Liberty Mutual has appealed the trial court’s granting of summary judgment for Kirby on two grounds. First, it asserts that Kirby was not entitled to MedPay benefits for the amount already paid by Unicare following payment of $2,000.00 in PIP benefits by Liberty Mutual where less than the $8,000.00 limit has been paid. Second, it argues that Kirby’s claim for double payment of MedPay benefits for medical bills that have been paid by Unicare is precluded where, under the Massachusetts statutory scheme, no “expense” has been “incurred.” It is Liberty Mutual’s position that in the absence of incurred expenses, MedPay is not triggered. Liberty Mutual’s appeal fails on both grounds.

The standard Massachusetts automobile insurance policy contains two coverages implicated by Kirby’s claim. First, the policy provides a maximum of $8,000.00 in PIP benefits. PIP benefits are payable for medical expenses, lost wages, and replacement services. The second form of coverage is MedPay. MedPay benefits cover reasonable medical expenses for necessary medical and funeral services incurred as a result of an accident. If PIP benefits are available, they are paid first. MedPay benefits are not payable if PIP coverage is available and has not been exhausted. Golchin v. Liberty Mut. Ins. Co., 460 Mass. 222, 226 (2011) (Golchin I).

When PIP coverage is available, payment under PIP is to precede any payments under MedPay. The availability of PIP in turn depends upon whether the claimant has health insurance for the medical services that were provided. Mejia v. American Cas. Co., 55 Mass. App. Ct. 461, 466 (2002). Here, Kirby had health insurance. Once the first $2,000.00 of PIP was exhausted, she was required to submit her outstanding bills to Unicare, which she did. Unicare paid those bills and imposed its lien on her tort settlement. Kirby satisfied the lien.

With the first $2,000.00 of PIP benefits exhausted, PIP was no longer available to Kirby for her medical expenses because she had a separate health insurance policy with Unicare. The question is whether Kirby may seek medical expense benefits under MedPay where those expenses were covered by and paid under Kirby’s policy with Unicare. In Golchin v. Liberty Mut. Ins. Co., 466 Mass. 156 (2013) (Golchin II), the Court held that a claimant, similar to Kirby, is entitled to the MedPay benefits provided by her automobile insurance policy, notwithstanding that the medical expenses at issue were covered and paid under a separate policy of health insurance.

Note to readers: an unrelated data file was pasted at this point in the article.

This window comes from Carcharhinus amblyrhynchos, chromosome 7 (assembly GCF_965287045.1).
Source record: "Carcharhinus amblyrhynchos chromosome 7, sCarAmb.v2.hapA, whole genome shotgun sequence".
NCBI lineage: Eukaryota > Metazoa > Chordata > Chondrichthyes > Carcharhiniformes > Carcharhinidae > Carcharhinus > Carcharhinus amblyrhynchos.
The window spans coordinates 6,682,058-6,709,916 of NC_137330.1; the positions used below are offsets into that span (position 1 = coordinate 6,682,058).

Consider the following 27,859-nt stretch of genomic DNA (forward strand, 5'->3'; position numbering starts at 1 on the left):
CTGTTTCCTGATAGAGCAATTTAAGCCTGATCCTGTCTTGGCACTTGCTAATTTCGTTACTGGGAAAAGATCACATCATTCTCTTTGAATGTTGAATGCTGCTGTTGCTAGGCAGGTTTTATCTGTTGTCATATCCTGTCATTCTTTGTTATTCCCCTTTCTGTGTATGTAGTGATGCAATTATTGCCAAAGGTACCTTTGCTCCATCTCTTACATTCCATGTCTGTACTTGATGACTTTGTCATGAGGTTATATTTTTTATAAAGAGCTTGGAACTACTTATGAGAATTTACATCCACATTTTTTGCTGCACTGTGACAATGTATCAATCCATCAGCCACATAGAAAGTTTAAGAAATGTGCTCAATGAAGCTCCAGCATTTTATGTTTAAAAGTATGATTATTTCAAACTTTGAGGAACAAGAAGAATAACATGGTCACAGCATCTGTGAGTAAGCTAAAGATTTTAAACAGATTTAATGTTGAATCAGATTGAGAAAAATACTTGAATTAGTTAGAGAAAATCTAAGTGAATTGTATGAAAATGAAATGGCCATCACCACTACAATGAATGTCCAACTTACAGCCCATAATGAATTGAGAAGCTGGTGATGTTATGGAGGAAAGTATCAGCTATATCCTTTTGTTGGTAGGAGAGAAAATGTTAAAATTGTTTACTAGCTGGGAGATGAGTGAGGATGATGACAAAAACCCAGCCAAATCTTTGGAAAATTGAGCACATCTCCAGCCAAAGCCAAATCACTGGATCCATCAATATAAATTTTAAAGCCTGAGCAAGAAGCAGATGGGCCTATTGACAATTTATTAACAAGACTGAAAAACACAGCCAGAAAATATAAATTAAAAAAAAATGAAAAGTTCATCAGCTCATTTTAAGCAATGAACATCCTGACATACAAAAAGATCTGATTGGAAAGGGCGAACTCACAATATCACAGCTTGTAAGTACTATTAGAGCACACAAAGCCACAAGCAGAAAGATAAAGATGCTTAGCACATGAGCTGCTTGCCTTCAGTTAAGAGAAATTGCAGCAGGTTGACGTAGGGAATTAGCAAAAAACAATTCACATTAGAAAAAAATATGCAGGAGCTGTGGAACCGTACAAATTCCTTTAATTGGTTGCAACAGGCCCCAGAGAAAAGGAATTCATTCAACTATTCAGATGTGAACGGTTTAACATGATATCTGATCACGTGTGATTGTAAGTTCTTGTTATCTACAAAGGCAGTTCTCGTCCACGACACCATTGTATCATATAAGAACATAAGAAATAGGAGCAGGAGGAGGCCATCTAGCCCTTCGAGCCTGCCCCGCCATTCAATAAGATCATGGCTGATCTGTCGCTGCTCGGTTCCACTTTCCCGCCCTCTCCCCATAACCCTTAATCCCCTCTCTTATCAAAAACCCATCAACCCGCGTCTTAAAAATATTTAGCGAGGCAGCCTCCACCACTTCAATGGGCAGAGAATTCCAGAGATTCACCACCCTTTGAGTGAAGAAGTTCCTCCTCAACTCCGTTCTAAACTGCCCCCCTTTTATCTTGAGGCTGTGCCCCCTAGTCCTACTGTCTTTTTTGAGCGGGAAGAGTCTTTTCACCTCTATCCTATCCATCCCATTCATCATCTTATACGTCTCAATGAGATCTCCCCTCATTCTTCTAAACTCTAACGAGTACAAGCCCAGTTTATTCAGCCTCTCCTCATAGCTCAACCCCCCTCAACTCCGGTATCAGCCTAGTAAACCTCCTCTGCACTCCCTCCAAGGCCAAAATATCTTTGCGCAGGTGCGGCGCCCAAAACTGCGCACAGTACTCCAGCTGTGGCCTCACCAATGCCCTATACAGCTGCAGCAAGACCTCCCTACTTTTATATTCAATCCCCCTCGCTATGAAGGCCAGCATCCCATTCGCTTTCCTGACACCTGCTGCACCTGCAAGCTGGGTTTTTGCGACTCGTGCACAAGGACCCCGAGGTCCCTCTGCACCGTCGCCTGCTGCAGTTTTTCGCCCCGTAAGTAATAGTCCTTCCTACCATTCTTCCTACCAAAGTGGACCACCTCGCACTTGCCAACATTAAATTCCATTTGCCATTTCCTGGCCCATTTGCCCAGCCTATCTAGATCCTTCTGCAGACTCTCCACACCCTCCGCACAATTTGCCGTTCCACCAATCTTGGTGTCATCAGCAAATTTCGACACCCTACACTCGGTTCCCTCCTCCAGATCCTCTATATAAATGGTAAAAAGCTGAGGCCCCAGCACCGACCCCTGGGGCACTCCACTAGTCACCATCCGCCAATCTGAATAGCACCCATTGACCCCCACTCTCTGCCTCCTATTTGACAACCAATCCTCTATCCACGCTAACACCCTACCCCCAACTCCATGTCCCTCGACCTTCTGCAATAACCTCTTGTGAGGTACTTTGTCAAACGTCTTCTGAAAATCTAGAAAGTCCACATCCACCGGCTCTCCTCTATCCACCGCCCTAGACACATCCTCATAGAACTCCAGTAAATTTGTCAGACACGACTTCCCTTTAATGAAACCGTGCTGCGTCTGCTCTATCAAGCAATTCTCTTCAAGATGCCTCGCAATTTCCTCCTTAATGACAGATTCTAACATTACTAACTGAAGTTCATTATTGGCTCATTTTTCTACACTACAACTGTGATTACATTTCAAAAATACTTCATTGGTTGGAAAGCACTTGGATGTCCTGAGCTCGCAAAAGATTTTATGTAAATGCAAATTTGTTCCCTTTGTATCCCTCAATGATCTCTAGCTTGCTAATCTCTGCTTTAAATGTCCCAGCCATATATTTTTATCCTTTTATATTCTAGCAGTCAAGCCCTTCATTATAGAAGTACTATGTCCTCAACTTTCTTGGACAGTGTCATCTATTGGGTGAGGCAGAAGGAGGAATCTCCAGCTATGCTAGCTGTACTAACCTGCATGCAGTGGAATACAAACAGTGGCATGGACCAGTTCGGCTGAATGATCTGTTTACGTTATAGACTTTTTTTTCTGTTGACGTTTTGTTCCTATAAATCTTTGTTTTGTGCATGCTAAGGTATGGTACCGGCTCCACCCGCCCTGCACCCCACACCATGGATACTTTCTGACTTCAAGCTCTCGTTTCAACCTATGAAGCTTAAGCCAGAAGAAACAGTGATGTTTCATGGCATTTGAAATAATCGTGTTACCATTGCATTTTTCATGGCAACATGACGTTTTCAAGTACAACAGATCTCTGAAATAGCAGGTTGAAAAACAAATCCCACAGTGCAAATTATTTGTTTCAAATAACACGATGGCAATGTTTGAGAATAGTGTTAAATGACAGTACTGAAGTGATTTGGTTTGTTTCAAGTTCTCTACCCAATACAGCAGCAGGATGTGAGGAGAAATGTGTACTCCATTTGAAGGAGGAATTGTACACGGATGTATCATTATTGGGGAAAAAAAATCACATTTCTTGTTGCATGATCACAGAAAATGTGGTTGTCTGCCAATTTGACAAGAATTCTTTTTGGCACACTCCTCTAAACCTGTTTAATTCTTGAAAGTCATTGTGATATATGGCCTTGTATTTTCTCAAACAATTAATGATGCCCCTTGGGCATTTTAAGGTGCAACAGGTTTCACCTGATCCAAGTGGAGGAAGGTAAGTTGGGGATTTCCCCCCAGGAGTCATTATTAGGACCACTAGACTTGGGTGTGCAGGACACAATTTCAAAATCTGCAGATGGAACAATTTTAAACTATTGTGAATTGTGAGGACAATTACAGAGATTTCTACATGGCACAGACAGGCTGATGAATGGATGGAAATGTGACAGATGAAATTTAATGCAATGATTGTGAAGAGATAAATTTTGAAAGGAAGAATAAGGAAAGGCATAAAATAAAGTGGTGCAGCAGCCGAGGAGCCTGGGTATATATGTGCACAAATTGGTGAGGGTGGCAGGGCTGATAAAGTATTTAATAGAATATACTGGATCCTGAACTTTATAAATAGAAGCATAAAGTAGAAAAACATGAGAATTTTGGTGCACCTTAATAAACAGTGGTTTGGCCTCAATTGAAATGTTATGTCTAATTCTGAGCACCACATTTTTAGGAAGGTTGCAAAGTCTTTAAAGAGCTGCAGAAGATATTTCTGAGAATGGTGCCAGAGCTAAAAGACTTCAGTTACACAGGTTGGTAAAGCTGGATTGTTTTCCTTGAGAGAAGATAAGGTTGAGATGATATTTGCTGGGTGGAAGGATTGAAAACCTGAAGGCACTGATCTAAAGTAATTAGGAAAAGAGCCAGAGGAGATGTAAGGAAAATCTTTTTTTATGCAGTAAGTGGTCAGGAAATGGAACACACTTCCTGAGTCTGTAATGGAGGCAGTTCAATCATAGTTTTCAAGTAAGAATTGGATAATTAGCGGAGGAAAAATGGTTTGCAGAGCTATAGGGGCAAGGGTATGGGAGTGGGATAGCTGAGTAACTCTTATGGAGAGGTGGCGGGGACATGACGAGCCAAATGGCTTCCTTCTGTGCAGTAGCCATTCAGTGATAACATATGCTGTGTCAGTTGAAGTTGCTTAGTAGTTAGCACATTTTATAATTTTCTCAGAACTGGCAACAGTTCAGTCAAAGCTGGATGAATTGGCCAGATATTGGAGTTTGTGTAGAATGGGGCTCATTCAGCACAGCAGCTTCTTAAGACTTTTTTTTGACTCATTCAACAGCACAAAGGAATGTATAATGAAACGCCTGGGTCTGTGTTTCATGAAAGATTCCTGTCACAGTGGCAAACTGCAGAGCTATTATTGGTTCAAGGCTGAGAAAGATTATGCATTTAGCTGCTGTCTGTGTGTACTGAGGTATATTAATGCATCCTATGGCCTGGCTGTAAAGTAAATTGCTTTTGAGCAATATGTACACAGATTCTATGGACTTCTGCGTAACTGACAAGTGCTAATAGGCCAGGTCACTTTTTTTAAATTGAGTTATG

The question before the Court in Golchin II was whether MedPay benefits were available when the medical expenses for which MedPay benefits were sought also had been paid by a health insurance provider under a separate policy of health insurance.

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The Court concluded that under the plain language of the automobile policy, MedPay benefits are payable in such circumstances. Id. at 160. The Court further concluded that the automobile policy requires only that these be expenses for medical expenses as a result of injuries suffered in an accident by the owner or occupant of the insured vehicle; the policy does not say who must actually pay these expenses to trigger MedPay coverage. Id. at 161.

In this case, the record is clear that Kirby’s injuries from the accident resulted in medical expenses totaling $13,387.56, of which Unicare paid $4,956.67. These expenses were “incurred” within the plain language of the automobile policy, first by Unicare and then by Kirby when she satisfied Unicare’s lien. Kirby is entitled to the MedPay benefits.

As in Golchin II, no double recovery will result in this case because Kirby paid in full Unicare’s lien.

The trial court’s allowance of Kirby’s motion for summary judgment was proper. Judgment affirmed.


[Note 1] The Honorable Laurie MacLeod participated in the hearing and review of this case, but completed her Appellate Division service prior to the issuance of this opinion.